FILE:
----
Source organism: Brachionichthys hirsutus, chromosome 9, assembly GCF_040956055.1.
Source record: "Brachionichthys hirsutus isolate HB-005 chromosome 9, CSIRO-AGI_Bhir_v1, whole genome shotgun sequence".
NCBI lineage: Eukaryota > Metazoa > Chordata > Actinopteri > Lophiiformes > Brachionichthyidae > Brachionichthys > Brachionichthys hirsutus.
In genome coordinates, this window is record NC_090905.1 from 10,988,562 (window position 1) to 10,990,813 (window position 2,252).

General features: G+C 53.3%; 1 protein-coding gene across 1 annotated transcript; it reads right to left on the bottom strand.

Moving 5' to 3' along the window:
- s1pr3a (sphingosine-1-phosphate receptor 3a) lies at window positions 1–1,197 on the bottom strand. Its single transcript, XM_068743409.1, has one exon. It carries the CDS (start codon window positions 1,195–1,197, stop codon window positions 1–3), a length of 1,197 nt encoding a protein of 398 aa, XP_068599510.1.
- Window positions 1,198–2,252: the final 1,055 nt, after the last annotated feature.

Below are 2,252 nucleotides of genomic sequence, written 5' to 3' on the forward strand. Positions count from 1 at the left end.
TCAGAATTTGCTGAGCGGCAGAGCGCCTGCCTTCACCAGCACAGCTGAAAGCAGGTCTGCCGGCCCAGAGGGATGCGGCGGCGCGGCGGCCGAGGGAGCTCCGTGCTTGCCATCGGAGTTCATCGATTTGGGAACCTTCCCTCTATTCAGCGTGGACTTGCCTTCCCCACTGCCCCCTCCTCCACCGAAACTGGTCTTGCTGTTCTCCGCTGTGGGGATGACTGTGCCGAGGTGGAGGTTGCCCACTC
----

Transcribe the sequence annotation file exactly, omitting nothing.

Source organism: Brachionichthys hirsutus, chromosome 9, assembly GCF_040956055.1.
Source record: "Brachionichthys hirsutus isolate HB-005 chromosome 9, CSIRO-AGI_Bhir_v1, whole genome shotgun sequence".
NCBI lineage: Eukaryota > Metazoa > Chordata > Actinopteri > Lophiiformes > Brachionichthyidae > Brachionichthys > Brachionichthys hirsutus.
In genome coordinates, this window is record NC_090905.1 from 10,988,562 (window position 1) to 10,990,813 (window position 2,252).

General features: G+C 53.3%; 1 protein-coding gene across 1 annotated transcript; it reads right to left on the bottom strand.

Moving 5' to 3' along the window:
- s1pr3a (sphingosine-1-phosphate receptor 3a) lies at window positions 1–1,197 on the bottom strand. Its single transcript, XM_068743409.1, has one exon. It carries the CDS (start codon window positions 1,195–1,197, stop codon window positions 1–3), a length of 1,197 nt encoding a protein of 398 aa, XP_068599510.1.
- Window positions 1,198–2,252: the final 1,055 nt, after the last annotated feature.

Below are 2,252 nucleotides of genomic sequence, written 5' to 3' on the forward strand. Positions count from 1 at the left end.
TCAGAATTTGCTGAGCGGCAGAGCGCCTGCCTTCACCAGCACAGCTGAAAGCAGGTCTGCCGGCCCAGAGGGATGCGGCGGCGCGGCGGCCGAGGGAGCTCCGTGCTTGCCATCGGAGTTCATCGATTTGGGAACCTTCCCTCTATTCAGCGTGGACTTGCCTTCCCCACTGCCCCCTCCTCCACCGAAACTGGTCTTGCTGTTCTCCGCTGTGGGGATGACTGTGCCGAGGTGGAGGTTGCCCACTC